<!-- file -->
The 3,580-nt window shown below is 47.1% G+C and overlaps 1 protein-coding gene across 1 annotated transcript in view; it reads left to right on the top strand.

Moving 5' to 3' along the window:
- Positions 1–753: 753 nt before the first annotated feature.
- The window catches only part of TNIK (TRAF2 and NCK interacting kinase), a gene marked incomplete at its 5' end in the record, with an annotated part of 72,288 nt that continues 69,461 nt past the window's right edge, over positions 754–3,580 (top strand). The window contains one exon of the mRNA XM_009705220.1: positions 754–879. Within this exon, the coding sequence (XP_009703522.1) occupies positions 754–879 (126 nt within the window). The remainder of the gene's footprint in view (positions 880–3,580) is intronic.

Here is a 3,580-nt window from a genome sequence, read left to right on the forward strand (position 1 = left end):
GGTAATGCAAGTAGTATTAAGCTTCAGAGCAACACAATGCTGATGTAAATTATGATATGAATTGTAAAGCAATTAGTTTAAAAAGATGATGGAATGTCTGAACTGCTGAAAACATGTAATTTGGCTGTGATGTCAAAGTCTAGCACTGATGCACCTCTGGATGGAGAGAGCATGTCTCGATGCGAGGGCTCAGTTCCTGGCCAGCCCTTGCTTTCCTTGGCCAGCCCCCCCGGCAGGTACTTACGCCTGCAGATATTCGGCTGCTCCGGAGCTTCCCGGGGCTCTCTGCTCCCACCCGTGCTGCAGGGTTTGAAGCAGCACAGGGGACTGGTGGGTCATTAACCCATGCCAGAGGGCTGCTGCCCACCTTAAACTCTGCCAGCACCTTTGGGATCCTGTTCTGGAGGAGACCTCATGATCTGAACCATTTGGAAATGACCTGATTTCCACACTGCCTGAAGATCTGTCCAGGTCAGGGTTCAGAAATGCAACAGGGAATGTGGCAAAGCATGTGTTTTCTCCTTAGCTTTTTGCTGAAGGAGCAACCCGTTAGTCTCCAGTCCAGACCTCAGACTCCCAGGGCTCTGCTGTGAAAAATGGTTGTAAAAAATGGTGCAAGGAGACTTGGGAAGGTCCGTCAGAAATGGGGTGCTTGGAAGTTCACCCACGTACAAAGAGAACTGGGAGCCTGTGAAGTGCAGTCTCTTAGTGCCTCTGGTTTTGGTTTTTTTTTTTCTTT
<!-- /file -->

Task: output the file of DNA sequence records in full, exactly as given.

The 3,580-nt window shown below is 47.1% G+C and overlaps 1 protein-coding gene across 1 annotated transcript in view; it reads left to right on the top strand.

Moving 5' to 3' along the window:
- Positions 1–753: 753 nt before the first annotated feature.
- The window catches only part of TNIK (TRAF2 and NCK interacting kinase), a gene marked incomplete at its 5' end in the record, with an annotated part of 72,288 nt that continues 69,461 nt past the window's right edge, over positions 754–3,580 (top strand). The window contains one exon of the mRNA XM_009705220.1: positions 754–879. Within this exon, the coding sequence (XP_009703522.1) occupies positions 754–879 (126 nt within the window). The remainder of the gene's footprint in view (positions 880–3,580) is intronic.

Here is a 3,580-nt window from a genome sequence, read left to right on the forward strand (position 1 = left end):
GGTAATGCAAGTAGTATTAAGCTTCAGAGCAACACAATGCTGATGTAAATTATGATATGAATTGTAAAGCAATTAGTTTAAAAAGATGATGGAATGTCTGAACTGCTGAAAACATGTAATTTGGCTGTGATGTCAAAGTCTAGCACTGATGCACCTCTGGATGGAGAGAGCATGTCTCGATGCGAGGGCTCAGTTCCTGGCCAGCCCTTGCTTTCCTTGGCCAGCCCCCCCGGCAGGTACTTACGCCTGCAGATATTCGGCTGCTCCGGAGCTTCCCGGGGCTCTCTGCTCCCACCCGTGCTGCAGGGTTTGAAGCAGCACAGGGGACTGGTGGGTCATTAACCCATGCCAGAGGGCTGCTGCCCACCTTAAACTCTGCCAGCACCTTTGGGATCCTGTTCTGGAGGAGACCTCATGATCTGAACCATTTGGAAATGACCTGATTTCCACACTGCCTGAAGATCTGTCCAGGTCAGGGTTCAGAAATGCAACAGGGAATGTGGCAAAGCATGTGTTTTCTCCTTAGCTTTTTGCTGAAGGAGCAACCCGTTAGTCTCCAGTCCAGACCTCAGACTCCCAGGGCTCTGCTGTGAAAAATGGTTGTAAAAAATGGTGCAAGGAGACTTGGGAAGGTCCGTCAGAAATGGGGTGCTTGGAAGTTCACCCACGTACAAAGAGAACTGGGAGCCTGTGAAGTGCAGTCTCTTAGTGCCTCTGGTTTTGGTTTTTTTTTTTCTTT